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Want Chris Wondolowski on the World Cup roster? Great! Now ... who do you leave out?

Jurgen Klinsmann

U.S. Soccer men’s national team head coach Jurgen Klinsmann listens during an interview Friday, April 5, 2013, in New York. Tim Howard remains the No. 1 American goalkeeper despite a pair of strong performance by Brad Guzan in World Cup qualifiers last month. Speaking Friday as the U.S. Soccer Federation marked its 100th anniversary, Klinsmann said “Tim is No. 1 undoubtedly.” Klinsmann added, however, that he’s pleased to see Guzman making a breakthrough and starting at Aston Villa. The coach says “the level he played those two games just makes you feel a lot better now having such a strong No. 2.” (AP Photo/Richard Drew)

AP

You know that thing that hollerin’ pundits do around NCAA Tournament selection time, where they get high and mighty and talk about how this team got hosed, and how that one got hosed, too?

You know what most of them will not do? They generally won’t acknowledge that it’s a zero-sum game, meaning that for every winner there must be a loser. They skillfully dodge identifying which team they would boot from the field in order to squeeze in the unjustly uninvited.

See, it’s easy to be the good cop who invites everyone past the velvet rope – much harder to be the meanie that keeps some of the would-be partiers out.

(MORE: Tapping the brakes on the “Chris Wondolowski has Brazil booked” talk)

So we arrive here on the Chris Wondolowski conversation. Because if Major League Soccer’s current Golden Boot holder gobbles up one of the spots, are we compelled to begin wading into the less pleasant end of this swimming hole: which player gets left behind?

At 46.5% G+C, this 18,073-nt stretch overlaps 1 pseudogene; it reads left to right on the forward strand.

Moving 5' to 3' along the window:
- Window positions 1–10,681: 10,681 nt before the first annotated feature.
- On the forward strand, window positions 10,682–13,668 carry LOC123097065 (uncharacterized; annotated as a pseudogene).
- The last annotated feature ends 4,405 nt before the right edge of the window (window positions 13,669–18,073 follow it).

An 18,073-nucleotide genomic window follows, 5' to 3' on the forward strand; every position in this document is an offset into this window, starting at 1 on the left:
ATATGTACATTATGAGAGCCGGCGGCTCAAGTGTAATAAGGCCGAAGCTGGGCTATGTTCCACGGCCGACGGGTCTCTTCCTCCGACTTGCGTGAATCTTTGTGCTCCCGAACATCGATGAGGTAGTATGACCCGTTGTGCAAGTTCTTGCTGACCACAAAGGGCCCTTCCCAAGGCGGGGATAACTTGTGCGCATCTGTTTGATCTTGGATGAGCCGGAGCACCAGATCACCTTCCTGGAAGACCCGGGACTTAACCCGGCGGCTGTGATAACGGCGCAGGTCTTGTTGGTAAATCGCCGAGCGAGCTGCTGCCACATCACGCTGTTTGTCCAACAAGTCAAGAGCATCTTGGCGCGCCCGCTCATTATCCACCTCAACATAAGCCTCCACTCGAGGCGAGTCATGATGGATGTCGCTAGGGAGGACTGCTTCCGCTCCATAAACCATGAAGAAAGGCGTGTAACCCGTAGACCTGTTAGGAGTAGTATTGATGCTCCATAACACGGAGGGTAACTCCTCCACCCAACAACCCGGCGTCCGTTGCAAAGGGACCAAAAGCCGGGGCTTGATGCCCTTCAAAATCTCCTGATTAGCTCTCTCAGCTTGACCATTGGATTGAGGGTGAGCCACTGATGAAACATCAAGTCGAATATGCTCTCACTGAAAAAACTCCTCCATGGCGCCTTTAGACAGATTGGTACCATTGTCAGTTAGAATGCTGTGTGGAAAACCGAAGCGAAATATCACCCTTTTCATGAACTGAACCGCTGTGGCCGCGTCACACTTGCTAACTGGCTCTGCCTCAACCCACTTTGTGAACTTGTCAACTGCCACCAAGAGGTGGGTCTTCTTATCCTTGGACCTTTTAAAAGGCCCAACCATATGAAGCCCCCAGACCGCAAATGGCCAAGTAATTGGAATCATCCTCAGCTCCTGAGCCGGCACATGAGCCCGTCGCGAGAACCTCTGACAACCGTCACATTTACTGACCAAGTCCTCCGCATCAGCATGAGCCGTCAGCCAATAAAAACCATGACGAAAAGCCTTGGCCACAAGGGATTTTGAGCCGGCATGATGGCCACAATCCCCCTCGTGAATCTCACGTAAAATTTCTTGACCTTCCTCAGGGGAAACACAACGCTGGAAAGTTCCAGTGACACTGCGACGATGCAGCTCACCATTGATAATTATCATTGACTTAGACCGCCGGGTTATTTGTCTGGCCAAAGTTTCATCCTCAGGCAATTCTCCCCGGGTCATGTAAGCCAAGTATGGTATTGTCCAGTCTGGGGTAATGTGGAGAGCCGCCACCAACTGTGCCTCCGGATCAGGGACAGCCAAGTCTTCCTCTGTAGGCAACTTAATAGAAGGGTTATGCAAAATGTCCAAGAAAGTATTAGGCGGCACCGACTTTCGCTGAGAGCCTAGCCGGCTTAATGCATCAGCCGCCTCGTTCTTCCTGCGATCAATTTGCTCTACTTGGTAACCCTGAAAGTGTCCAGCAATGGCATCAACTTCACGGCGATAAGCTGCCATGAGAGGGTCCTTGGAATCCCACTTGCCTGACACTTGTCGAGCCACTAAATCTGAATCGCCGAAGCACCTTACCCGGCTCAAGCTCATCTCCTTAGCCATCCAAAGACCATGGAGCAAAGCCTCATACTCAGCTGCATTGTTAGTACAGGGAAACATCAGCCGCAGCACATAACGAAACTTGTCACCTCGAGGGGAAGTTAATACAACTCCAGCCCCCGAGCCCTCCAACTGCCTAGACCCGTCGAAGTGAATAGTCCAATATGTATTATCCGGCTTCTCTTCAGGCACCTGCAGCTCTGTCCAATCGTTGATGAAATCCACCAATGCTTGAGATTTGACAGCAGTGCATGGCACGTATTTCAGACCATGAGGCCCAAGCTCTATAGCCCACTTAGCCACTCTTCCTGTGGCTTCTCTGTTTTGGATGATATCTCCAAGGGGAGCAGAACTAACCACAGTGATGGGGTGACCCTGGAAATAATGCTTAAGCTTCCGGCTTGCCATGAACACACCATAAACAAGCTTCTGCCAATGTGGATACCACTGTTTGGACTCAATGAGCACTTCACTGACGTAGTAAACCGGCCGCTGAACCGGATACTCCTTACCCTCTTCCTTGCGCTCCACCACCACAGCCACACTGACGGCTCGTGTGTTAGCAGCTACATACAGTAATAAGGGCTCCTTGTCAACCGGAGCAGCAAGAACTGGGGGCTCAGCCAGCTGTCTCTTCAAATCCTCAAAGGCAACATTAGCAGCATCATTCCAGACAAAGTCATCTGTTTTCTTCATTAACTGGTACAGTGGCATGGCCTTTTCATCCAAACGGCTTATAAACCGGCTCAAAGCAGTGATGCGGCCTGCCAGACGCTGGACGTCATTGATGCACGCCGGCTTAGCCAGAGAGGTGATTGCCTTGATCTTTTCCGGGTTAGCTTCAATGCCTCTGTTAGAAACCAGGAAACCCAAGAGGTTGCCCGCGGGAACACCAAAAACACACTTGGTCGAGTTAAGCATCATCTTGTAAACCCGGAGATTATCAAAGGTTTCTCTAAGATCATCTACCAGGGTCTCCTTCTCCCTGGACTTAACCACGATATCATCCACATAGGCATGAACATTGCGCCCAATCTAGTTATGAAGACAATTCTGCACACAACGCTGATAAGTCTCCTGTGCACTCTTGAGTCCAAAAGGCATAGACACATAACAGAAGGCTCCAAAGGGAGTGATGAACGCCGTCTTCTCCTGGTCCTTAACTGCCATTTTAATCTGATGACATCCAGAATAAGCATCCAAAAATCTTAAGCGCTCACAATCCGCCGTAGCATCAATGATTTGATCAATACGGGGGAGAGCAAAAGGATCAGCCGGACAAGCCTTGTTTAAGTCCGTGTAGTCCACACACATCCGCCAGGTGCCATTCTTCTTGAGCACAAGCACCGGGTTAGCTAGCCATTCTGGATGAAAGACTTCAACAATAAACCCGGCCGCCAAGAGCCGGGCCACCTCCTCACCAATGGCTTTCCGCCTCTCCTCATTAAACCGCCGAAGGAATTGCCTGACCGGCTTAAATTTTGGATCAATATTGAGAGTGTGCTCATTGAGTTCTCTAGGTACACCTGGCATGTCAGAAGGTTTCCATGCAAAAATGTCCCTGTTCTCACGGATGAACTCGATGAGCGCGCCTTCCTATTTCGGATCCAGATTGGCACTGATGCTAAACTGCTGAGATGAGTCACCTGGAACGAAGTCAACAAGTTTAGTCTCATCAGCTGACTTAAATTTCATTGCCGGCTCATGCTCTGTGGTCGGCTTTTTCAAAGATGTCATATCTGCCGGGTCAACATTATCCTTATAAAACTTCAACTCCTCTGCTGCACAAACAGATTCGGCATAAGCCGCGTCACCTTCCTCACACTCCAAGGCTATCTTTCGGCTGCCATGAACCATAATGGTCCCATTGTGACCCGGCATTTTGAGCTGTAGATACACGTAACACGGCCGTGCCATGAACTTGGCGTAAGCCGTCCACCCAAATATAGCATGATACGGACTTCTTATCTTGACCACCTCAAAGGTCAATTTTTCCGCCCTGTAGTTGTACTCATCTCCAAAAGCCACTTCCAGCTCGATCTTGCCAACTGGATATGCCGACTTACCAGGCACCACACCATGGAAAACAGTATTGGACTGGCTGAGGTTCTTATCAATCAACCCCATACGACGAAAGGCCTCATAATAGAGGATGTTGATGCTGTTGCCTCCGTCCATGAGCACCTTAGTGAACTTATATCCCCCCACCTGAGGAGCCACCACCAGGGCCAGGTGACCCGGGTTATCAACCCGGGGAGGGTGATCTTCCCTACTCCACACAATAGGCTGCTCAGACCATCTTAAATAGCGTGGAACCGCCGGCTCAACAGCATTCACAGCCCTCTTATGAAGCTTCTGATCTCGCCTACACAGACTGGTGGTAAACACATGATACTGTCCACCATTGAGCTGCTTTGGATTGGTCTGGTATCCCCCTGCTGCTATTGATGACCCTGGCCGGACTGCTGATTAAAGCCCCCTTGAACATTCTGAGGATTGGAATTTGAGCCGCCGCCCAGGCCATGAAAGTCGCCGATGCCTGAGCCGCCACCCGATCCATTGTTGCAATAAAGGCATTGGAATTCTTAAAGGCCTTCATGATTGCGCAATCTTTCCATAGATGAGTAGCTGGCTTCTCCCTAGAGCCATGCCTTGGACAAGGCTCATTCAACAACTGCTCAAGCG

History has shown that U.S. managers prefer to bring four forwards to World Cups. For Germany 2006 and South Africa 2010, Landon Donovan and Clint Dempsey were both listed as midfielders.

Here is where the math gets a little fuzzy, because manager Jurgen Klinsmann has used Dempsey almost exclusively as a second striker. The manager may see Dempsey as a forward – even if only nominally so, because all this stuff is more art than hard math, isn’t it? – and that would mean one fewer prototype frontrunner will be seated on that golden charter into Brazil.

Further, Donovan is filling a role as a second striker more often. Clearly, he’s capable of playing in wider positions, too. And there is a spot that appears to be open on the left at the moment. Still, the number of available forwards starts getting crowded quickly, doesn’t it?

US strikers

At this point, Jozy Altidore and Herculez Gomez are as close to “locks” as anyone can be 10 months out of official roster submission into FIFA. Clearly, injuries can happen. And players can fall out of form, although these two have done a lot to earn benefit of the doubt. Both would have to fall wildly out of form to be cast aside.

Eddie Johnson has probably done enough at this point, especially as Klinsmann has been bold about using the striker in wide positions. If Dempsey and/or Donovan go as a striker, there’s your list. And … please pardon me for doing this … Where’s Wondo?

Even if a fourth, natural forward is taken, and if that fellow is named Wondolowski, look who we’ve just eliminated: Probably Terrence Boyd, a really terrific young talent. Perhaps also Joe Corona, who was usually in the “hole” behind an advanced striker before the Gold Cup.

What about Jack McInerney, who may have something to say about all this in the next 10 months?

So, all this is not just about Wondolowski. There’s a bigger picture to consider – and to argue and debate about.

(MORE: U.S. striker depth chart heading into the Gold Cup)